Vettel and Alonso mopped the floor with their team mates. The fact that Button did not beat his team mate more comprehensively doesnt surprise me. Button is a second rate driver who lucked into a championship, if Perez had been given an opportunity to drive another season at Mclaren he would most certainly beat Button.

    • “if Perez had been given an opportunity to drive another season at Mclaren he would most certainly beat Button”

      And your proof behind this is?

      • Ben (@scuderia29) said on 12th December 2013, 1:21

        i have to agree with him..theres no proof that button would have beaten perez either in another season, but i think perez would have beaten button in a second year too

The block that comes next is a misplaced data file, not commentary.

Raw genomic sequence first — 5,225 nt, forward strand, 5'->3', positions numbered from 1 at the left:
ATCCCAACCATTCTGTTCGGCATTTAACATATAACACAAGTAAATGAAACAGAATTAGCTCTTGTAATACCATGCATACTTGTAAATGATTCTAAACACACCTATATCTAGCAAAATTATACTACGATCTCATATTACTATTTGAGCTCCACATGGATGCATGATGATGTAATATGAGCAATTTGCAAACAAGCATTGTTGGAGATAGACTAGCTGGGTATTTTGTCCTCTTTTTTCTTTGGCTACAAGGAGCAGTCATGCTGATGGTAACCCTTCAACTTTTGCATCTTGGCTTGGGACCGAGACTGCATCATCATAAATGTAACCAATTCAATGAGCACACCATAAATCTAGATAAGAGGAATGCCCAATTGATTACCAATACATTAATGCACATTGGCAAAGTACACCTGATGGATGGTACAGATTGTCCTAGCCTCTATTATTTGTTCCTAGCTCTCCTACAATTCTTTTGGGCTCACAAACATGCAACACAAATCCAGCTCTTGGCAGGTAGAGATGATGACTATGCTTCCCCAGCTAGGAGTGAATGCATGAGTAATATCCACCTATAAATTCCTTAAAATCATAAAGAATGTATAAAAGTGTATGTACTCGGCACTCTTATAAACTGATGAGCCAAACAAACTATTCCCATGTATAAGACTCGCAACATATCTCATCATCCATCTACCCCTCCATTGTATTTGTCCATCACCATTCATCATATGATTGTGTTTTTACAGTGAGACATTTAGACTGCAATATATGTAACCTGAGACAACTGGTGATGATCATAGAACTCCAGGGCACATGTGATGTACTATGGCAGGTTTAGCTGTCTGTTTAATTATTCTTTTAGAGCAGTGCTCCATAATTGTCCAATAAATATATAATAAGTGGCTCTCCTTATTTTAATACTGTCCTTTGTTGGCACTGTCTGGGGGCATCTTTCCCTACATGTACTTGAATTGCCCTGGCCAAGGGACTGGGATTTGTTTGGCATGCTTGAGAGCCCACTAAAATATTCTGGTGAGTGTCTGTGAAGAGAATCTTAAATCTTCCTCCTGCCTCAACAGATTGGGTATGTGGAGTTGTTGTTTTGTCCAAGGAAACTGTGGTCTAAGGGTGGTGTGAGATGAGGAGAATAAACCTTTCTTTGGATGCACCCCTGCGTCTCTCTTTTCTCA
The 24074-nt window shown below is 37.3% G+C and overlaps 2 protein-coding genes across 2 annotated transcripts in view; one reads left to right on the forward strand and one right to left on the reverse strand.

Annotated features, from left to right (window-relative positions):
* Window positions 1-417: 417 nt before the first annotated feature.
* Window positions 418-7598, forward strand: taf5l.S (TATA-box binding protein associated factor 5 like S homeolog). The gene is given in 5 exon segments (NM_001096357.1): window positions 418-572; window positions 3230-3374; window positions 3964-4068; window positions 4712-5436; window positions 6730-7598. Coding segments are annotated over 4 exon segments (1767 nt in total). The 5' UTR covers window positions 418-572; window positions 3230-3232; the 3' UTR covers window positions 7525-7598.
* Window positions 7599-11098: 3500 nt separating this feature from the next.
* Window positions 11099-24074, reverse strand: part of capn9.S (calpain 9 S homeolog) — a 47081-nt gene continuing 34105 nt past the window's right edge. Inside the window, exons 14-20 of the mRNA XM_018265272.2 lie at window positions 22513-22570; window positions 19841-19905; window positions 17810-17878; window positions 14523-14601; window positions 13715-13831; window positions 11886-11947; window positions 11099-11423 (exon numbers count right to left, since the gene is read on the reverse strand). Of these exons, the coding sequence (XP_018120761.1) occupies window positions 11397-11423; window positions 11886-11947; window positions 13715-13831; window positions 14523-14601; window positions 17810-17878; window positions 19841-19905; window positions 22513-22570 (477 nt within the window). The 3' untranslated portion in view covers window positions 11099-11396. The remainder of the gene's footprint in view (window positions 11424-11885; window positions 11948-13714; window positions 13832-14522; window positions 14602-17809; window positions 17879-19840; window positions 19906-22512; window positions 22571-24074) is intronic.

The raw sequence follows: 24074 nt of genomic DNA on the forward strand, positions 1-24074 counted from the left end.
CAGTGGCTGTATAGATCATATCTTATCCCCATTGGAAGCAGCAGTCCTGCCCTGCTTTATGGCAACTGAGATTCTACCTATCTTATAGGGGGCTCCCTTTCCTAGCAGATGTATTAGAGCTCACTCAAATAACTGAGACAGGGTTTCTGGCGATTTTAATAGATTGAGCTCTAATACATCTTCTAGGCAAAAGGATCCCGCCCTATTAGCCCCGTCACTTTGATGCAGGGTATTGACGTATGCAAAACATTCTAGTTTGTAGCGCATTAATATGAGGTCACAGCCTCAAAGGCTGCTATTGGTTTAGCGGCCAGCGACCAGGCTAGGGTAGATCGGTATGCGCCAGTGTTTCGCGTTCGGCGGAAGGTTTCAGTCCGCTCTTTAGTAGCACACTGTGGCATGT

• bag0 (@bag0) said on 12th December 2013, 8:30

      You can’t really draw conclusion using the points, nor by comparing Button to Alonso and Vettel, because the point are not distributed lineary from 1-10 position. I mean, Vettel or Alonso gained more on their respective teammates by finishing 2-3 places higher, than Button. Of course if you look at the percentages, 9th place worths 200% of 10th place, so in that respect you could say that he should have been more impressive. But can you really blame him for not even trying to beat Checo more? He had no realistic chance to finish higher than he did in the championship, he did not had any immediate threat from behind. McLaren could not have finished higher in the WCC, so why bother, too keep his seat? He already had a contract option for next year. Of course he tried to maximalise the points in every race, but I think he did not have any motivation in the second half of the season.